People wishing to save embryos may need to rethink rhythm method

| Sat Jul. 22, 2006 2:45 PM EDT

The August issue of Harper's features an excerpt from "The Rhythm Method and Embryonic Death," by Luc Bovens, published in the June issue of the Journal of Medical Ethics. In this paper, Professor Bovens argues that the rhythm method of birth control--the only method approved by the Catholic church--may be responsible for "massive embryonic death."

Couples who use the rhythm method try to avoid pregnancy by having sex during the time in which conception is the least likely to occur and during which there is lower ovum viability. As a consequence, they avoid pregnancy by avoiding conception, but they also because conceived ova have such a small chance of surviving. Says Bovens:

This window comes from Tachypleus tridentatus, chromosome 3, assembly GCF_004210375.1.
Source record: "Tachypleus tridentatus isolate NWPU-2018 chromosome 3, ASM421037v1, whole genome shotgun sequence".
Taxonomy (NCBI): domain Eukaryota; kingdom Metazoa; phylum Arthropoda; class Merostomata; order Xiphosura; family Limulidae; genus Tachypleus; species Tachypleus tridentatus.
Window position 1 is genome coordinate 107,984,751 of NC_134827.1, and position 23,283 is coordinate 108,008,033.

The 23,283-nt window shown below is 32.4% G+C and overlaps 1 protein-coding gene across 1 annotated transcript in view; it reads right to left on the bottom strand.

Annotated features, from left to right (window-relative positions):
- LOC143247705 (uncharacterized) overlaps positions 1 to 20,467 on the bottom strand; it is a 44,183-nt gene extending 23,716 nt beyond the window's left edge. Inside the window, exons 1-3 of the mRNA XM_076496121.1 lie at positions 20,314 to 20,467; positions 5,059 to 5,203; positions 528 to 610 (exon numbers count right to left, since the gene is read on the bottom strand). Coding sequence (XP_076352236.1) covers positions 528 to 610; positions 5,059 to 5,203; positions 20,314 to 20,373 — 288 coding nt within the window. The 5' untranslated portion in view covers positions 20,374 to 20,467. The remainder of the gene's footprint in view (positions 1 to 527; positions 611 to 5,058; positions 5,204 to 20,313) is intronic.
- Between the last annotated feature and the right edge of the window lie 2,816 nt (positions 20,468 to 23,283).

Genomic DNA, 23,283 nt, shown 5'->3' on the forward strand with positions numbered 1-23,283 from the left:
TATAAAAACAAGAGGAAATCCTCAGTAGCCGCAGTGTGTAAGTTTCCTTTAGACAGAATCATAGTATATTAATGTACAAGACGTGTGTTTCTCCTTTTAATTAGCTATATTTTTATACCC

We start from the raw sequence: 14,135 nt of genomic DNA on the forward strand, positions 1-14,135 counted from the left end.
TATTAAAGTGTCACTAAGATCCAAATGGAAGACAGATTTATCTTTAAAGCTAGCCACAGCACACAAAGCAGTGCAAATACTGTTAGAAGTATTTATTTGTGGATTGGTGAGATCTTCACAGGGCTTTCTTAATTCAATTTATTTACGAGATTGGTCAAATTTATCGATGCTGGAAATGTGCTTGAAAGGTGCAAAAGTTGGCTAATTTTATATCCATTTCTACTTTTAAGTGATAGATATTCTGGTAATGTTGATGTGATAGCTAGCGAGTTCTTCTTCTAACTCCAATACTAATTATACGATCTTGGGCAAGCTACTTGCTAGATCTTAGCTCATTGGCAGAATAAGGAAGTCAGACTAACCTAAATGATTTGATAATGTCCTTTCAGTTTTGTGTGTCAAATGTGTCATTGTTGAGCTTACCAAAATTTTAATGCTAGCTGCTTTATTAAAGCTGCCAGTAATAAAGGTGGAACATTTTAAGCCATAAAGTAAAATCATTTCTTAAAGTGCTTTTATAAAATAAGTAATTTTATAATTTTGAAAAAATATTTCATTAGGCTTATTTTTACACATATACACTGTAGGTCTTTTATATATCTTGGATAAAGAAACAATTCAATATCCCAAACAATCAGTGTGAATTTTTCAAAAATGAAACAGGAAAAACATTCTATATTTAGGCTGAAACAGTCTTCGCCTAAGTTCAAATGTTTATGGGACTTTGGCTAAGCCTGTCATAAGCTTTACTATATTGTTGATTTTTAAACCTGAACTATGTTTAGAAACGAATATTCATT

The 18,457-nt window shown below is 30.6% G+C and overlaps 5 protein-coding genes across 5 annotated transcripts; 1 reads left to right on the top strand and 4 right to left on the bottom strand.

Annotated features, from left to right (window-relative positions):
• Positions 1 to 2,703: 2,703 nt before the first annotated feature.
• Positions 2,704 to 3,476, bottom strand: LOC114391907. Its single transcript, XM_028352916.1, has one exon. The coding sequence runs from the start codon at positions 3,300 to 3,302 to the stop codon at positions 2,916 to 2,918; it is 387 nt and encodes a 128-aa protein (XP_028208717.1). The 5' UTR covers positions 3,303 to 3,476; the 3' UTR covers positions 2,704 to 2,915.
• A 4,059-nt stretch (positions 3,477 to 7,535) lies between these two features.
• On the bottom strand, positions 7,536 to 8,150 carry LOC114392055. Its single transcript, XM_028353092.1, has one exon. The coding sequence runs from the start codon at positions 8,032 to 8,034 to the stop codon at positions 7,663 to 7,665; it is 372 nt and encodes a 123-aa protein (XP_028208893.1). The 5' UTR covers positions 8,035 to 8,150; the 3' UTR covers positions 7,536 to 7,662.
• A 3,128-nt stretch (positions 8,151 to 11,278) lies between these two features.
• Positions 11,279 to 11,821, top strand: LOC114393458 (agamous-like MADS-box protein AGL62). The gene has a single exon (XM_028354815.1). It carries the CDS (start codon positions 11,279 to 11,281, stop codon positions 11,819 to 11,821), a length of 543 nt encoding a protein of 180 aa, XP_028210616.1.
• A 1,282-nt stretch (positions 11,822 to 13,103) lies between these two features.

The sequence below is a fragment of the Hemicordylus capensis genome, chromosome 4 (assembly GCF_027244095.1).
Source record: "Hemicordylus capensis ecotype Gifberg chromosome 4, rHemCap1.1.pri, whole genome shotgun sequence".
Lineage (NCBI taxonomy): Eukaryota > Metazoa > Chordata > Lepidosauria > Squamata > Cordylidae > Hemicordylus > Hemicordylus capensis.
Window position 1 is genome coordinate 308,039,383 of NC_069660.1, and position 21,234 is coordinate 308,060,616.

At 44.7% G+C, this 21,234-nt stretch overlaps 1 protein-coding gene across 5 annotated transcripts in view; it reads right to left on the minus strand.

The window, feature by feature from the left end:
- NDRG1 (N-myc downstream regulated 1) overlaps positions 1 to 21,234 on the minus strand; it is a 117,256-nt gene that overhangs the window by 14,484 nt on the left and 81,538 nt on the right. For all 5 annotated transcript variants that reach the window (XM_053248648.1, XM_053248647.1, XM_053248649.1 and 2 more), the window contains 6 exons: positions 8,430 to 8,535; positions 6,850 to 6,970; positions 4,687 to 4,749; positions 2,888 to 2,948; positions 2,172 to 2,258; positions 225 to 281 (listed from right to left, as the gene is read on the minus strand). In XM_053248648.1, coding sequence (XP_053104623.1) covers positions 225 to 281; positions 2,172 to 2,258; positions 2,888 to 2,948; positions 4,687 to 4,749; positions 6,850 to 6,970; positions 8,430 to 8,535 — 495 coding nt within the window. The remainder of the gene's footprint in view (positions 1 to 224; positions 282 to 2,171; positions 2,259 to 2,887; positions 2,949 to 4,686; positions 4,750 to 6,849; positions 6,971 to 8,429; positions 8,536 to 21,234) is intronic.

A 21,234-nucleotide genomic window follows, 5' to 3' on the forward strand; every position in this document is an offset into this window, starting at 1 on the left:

Nonetheless, one could argue that even if the mechanism has only limited effectiveness, it remains the case that millions of rhythm-method cycles per year globally depend for their success on massive embryonic death. Even a policy of practicing condom usage and having an abortion in case of failure would cause fewer embryonic deaths than the rhythm method.
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